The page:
Medication alone is not a cure for weight problems. The key to losing weight and keeping it off long-term is following a healthy diet and exercising regularly. While participating in a short-term hospital program may help you lose weight, it may prove challenging and inconvenient for you over the long term.

Depending on your insurance coverage, a hospital-based program can also become expensive. It is important to speak with your health insurance company about whether your plan covers programs, drugs, and surgery for weight loss. With a Letter of Medical Necessity, flexible spending accounts (FSAs), health savings accounts (HSAs), and health reimbursement accounts (HRAs) offer coverage for weight loss programs and medications [7].

Your BMI can serve as a guide for determining the need for medical treatment. Obesity is a medical diagnosis. Obesity can cause diabetes, high blood pressure, and cancer [1,3, 9]. Traditional hospital-based programs will require a physical and psychological assessment. To qualify for some hospital-based programs and receive insurance coverage, your BMI may have to indicate obesity.

Your BMI is determined by your height divided by your weight [8]. The following are classifications of healthy weight, overweight, and obesity [8]:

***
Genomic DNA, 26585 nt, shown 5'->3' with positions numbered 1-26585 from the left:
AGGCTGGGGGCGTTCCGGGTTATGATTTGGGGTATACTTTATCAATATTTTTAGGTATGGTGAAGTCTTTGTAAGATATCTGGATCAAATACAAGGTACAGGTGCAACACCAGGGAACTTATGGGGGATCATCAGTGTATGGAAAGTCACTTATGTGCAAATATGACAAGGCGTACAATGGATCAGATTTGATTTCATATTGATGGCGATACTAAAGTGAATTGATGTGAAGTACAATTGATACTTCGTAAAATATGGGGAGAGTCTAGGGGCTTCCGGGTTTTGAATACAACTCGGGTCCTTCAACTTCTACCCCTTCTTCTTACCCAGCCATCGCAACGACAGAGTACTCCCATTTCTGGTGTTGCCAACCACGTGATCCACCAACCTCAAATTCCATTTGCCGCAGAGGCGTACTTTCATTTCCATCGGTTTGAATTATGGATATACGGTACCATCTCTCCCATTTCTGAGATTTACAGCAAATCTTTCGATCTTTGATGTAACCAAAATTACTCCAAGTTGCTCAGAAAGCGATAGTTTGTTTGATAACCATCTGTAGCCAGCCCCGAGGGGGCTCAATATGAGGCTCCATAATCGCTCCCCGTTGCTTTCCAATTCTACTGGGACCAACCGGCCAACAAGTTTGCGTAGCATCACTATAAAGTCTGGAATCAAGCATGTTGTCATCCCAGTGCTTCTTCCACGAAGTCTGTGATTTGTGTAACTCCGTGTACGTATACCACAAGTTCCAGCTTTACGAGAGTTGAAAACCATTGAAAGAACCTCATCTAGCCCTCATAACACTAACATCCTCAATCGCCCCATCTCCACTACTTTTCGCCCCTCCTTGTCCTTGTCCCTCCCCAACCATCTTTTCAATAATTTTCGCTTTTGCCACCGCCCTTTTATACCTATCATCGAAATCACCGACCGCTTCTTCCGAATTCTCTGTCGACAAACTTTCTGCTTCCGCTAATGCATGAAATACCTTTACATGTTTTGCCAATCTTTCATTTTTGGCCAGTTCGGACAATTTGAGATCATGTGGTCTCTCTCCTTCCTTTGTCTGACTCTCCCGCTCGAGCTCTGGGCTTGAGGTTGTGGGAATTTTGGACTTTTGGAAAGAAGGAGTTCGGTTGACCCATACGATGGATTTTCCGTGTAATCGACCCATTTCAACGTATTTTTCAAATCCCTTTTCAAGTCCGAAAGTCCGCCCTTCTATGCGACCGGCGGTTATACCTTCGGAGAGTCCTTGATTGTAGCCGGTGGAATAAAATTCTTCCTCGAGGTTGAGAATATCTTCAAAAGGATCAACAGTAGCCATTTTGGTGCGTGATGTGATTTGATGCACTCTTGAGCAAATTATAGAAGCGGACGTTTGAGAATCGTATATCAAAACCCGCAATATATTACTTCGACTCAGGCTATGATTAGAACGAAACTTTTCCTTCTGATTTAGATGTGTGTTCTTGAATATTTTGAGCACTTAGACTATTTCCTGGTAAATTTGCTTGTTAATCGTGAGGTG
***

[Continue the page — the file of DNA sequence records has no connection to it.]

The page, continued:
• Underweight = <18.5
  • Normal weight = 18.5–24.9
  • Overweight = 25–29.9
  • Obesity = BMI of 30 or greater
  • Class 1 obesity: BMI of 30 to <35
  • Class 2 obesity: BMI of 35 to <40
  • Class 3 obesity: BMI of 40 or higher (severe obesity)

It is important to remember your weight does not define you. These measurements serve as a guide for medical professionals to understand your health status and disease risk. Hospital-based programs provide direct access to medical professionals, which is important if you have other medical conditions that may complicate weight loss.

Commercial weight loss centers

Commercial weight loss programs are another traditional method of losing weight. While these programs may not provide direct access to medical professionals, they can provide the social support and motivation you need. Commercial weight loss centers may offer education, meal plans, meal replacement foods, and exercise classes.

Commercial weight loss centers are beneficial since they provide a range of support services and greater flexibility than hospital-based programs. Additionally, commercial weight loss centers typically do not require a medical diagnosis, as hospital-based interventions often do. However, you frequently have to pay a membership fee and buy certain foods, making the program expensive and unsustainable.

No matter which program you use, your participation determines your success. If multiple barriers exist, such as transportation and finances, you are less likely to achieve success. Today's digital weight loss solutions remove many of the barriers present in traditional weight loss programs.

Digital weight loss

Our digital world offers more weight loss programs and tools than ever. Digital weight loss programs can include diet-tracking apps, body-monitoring devices, and telehealth. These tools and programs can assist you with losing weight more conveniently and cost-effectively.

Diet-tracking apps

Diet-tracking apps can help you track calories, macronutrients, calories burned, and water intake. Many apps can create automated weight loss programs based on your height and weight.